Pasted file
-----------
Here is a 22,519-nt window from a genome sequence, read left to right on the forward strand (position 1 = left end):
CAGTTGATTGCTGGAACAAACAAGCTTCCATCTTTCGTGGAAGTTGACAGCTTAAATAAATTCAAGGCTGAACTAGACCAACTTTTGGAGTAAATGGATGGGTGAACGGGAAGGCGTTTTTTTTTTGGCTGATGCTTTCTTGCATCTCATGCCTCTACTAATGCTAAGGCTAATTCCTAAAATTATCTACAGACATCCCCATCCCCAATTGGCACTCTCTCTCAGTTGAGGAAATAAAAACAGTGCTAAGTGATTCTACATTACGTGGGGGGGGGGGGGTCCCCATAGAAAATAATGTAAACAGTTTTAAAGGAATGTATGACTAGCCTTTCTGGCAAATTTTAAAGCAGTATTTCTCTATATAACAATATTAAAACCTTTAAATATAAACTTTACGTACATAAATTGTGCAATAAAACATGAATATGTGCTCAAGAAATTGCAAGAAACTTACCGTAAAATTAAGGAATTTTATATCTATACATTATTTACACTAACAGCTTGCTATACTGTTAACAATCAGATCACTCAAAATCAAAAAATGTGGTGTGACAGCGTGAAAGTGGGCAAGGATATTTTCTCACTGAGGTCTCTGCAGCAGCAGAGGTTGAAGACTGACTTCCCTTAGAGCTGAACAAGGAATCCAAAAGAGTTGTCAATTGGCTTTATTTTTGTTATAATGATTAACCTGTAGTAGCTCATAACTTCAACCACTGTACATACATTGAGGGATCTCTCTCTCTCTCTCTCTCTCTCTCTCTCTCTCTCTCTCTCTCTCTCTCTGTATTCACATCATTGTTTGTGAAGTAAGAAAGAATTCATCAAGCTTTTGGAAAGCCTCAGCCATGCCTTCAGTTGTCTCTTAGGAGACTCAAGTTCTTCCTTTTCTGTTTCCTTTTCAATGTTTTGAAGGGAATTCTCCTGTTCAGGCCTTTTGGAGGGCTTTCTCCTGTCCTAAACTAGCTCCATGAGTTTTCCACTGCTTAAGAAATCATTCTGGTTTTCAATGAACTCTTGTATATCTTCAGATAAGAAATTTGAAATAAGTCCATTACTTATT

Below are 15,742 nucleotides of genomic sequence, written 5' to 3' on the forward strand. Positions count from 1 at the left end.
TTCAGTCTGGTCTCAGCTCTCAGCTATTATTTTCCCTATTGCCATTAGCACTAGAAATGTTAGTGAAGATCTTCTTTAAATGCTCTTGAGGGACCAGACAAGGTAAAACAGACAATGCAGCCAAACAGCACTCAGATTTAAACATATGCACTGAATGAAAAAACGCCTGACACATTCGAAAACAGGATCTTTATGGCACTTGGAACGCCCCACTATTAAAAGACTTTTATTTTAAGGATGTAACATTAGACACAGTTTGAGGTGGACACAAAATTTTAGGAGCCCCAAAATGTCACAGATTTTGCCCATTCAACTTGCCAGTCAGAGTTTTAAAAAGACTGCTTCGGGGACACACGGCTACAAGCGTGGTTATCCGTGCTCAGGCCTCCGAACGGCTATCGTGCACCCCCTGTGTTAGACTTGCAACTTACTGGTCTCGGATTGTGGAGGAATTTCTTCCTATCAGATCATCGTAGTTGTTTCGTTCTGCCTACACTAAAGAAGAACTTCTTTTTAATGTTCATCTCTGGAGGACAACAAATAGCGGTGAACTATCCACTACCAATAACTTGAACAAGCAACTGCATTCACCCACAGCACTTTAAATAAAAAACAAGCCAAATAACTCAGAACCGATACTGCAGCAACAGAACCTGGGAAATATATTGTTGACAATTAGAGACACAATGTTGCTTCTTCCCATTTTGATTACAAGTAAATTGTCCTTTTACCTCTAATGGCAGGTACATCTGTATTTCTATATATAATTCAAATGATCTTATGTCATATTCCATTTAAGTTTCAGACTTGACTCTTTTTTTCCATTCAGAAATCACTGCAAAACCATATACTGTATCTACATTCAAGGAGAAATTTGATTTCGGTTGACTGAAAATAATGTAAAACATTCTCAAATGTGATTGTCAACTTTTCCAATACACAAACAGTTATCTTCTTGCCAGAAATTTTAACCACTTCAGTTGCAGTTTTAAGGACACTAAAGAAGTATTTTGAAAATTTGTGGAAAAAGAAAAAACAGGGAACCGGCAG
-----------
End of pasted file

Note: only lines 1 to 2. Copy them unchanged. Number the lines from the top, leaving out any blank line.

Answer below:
Here is a 22,519-nt window from a genome sequence, read left to right on the forward strand (position 1 = left end):
CAGTTGATTGCTGGAACAAACAAGCTTCCATCTTTCGTGGAAGTTGACAGCTTAAATAAATTCAAGGCTGAACTAGACCAACTTTTGGAGTAAATGGATGGGTGAACGGGAAGGCGTTTTTTTTTTGGCTGATGCTTTCTTGCATCTCATGCCTCTACTAATGCTAAGGCTAATTCCTAAAATTATCTACAGACATCCCCATCCCCAATTGGCACTCTCTCTCAGTTGAGGAAATAAAAACAGTGCTAAGTGATTCTACATTACGTGGGGGGGGGGGGGTCCCCATAGAAAATAATGTAAACAGTTTTAAAGGAATGTATGACTAGCCTTTCTGGCAAATTTTAAAGCAGTATTTCTCTATATAACAATATTAAAACCTTTAAATATAAACTTTACGTACATAAATTGTGCAATAAAACATGAATATGTGCTCAAGAAATTGCAAGAAACTTACCGTAAAATTAAGGAATTTTATATCTATACATTATTTACACTAACAGCTTGCTATACTGTTAACAATCAGATCACTCAAAATCAAAAAATGTGGTGTGACAGCGTGAAAGTGGGCAAGGATATTTTCTCACTGAGGTCTCTGCAGCAGCAGAGGTTGAAGACTGACTTCCCTTAGAGCTGAACAAGGAATCCAAAAGAGTTGTCAATTGGCTTTATTTTTGTTATAATGATTAACCTGTAGTAGCTCATAACTTCAACCACTGTACATACATTGAGGGATCTCTCTCTCTCTCTCTCTCTCTCTCTCTCTCTCTCTCTCTCTCTCTCTCTGTATTCACATCATTGTTTGTGAAGTAAGAAAGAATTCATCAAGCTTTTGGAAAGCCTCAGCCATGCCTTCAGTTGTCTCTTAGGAGACTCAAGTTCTTCCTTTTCTGTTTCCTTTTCAATGTTTTGAAGGGAATTCTCCTGTTCAGGCCTTTTGGAGGGCTTTCTCCTGTCCTAAACTAGCTCCATGAGTTTTCCACTGCTTAAGAAATCATTCTGGTTTTCAATGAACTCTTGTATATCTTCAGATAAGAAATTTGAAATAAGTCCATTACTTATT